With each operating system release, Microsoft becomes suddenly conscious of people using their personal computers to play games, if you can imagine such a thing. What follows are vague assertions of being committed to PC gaming or, worse, Games For Windows, which was only defeated with the copious application of holy water. The cycle continues with Windows 10, with early announcements (opens in new tab) pledging "a collection of award-winning Xbox game franchises" and dedication to doing more "in the first party". DirectX 12 is the most tangible advancement, but the developers we spoke to (opens in new tab) on the subject weren't overwhelmed.
But with a steady stream of Xbox One 'exclusives' (opens in new tab) being confirmed for Windows 10, are we seeing evidence of commitment to PC? Our Phil Savage went to meet Microsoft's Phil Spencer, who clarified what the Xbox crossovers mean in the long term.
"I look at the work we’re doing on [Windows 10] as an enabler for us becoming relevant in PC gaming," Spencer said. "I wouldn’t say our strategy is to unify [with Xbox], because when I hear ‘unify’ I worry a bit that people will interpret it as, my own teams included, ‘Hey, we just want to say a game is a game and all games should run everywhere.’ There are games like Ashes of the Singularity, a fast-paced RTS game—probably not the best controller game. I’m committed to bringing our biggest franchises to Windows and Xbox. I always hesitate to say ‘all’, because I think that inhibits creatively what could happen."
Pressed on why the announcement of Quantum Break on PC (opens in new tab) was so sudden, upsetting many Xbox owners who had had their eyes on the exclusive, Spencer explained why we're only just arriving at the point where big-name games are appearing as Universal Windows Apps.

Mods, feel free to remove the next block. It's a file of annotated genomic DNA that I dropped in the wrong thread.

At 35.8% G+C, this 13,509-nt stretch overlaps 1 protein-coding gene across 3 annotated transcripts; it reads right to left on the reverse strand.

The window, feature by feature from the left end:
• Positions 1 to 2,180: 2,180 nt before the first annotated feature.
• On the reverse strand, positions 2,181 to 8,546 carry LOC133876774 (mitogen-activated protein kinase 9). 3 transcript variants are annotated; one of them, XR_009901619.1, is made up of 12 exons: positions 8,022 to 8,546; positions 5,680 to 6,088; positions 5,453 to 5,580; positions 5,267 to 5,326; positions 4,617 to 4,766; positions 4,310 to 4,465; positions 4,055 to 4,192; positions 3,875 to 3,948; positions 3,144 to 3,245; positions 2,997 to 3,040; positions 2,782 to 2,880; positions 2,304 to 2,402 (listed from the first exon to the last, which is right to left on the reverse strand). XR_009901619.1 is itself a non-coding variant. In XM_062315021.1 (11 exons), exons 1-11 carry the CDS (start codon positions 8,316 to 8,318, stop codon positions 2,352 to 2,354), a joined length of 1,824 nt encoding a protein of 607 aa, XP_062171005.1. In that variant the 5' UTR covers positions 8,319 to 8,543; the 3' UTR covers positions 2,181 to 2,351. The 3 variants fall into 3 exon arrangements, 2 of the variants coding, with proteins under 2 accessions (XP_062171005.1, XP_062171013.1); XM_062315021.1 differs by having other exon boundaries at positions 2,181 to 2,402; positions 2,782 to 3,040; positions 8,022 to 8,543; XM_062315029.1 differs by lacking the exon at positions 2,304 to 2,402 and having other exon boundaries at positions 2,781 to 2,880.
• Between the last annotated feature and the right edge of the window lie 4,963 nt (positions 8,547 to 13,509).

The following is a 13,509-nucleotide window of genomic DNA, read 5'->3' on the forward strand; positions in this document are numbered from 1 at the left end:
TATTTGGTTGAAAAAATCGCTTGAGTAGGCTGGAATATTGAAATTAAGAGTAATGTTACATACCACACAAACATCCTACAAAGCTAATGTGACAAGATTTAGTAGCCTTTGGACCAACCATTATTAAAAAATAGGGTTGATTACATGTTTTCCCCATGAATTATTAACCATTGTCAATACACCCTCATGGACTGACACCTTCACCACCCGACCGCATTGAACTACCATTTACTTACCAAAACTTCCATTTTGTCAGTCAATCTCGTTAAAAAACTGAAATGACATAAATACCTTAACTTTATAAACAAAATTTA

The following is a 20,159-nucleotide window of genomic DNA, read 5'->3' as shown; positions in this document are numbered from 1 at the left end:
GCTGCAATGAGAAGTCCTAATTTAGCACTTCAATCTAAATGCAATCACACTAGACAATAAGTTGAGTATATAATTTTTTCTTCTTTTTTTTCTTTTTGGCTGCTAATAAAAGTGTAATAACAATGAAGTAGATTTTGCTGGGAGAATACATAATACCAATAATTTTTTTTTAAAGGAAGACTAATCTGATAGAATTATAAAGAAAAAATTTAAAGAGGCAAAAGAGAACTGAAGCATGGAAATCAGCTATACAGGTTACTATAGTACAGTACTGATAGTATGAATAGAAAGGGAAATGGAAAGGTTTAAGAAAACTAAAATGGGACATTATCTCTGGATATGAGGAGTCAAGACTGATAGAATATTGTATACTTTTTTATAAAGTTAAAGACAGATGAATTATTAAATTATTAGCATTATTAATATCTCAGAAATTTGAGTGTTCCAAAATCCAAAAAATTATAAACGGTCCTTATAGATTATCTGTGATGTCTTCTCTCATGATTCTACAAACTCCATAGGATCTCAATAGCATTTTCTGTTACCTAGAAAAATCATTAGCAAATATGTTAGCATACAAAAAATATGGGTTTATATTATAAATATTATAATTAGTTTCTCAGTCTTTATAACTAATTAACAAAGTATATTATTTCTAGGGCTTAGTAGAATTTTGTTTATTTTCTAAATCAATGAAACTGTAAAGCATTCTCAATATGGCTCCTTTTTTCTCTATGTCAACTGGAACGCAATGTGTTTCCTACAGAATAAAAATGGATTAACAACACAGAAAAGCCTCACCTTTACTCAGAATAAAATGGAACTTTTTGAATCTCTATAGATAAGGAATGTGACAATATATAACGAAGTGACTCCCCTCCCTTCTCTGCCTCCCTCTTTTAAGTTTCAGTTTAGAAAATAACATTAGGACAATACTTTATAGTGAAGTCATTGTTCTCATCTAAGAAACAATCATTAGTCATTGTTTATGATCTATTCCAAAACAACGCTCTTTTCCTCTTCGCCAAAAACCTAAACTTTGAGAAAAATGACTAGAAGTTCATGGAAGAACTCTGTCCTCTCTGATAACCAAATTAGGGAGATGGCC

"On development timelines I don’t look at that as an incredibly long road. We started from our development platform and making sure that our development platform, both with DirectX 12 and Xbox Live, was equally capable of being used on console and on PC, because that makes developers’ lives easier.
"When we originally started Quantum Break, we didn’t know that Windows 10 was gonna be there, we didn’t know how our strategy would involve. We obviously knew in working with Remedy that having a PC version of a Remedy game makes total sense. As our strategy came together, we saw the opportunity to be able to ship these at the same time, and supporting things like shared save games and other things that have been part of the strategy."
You can find the raw detail on Microsoft's PC gaming plans in Phil's interview, here (opens in new tab).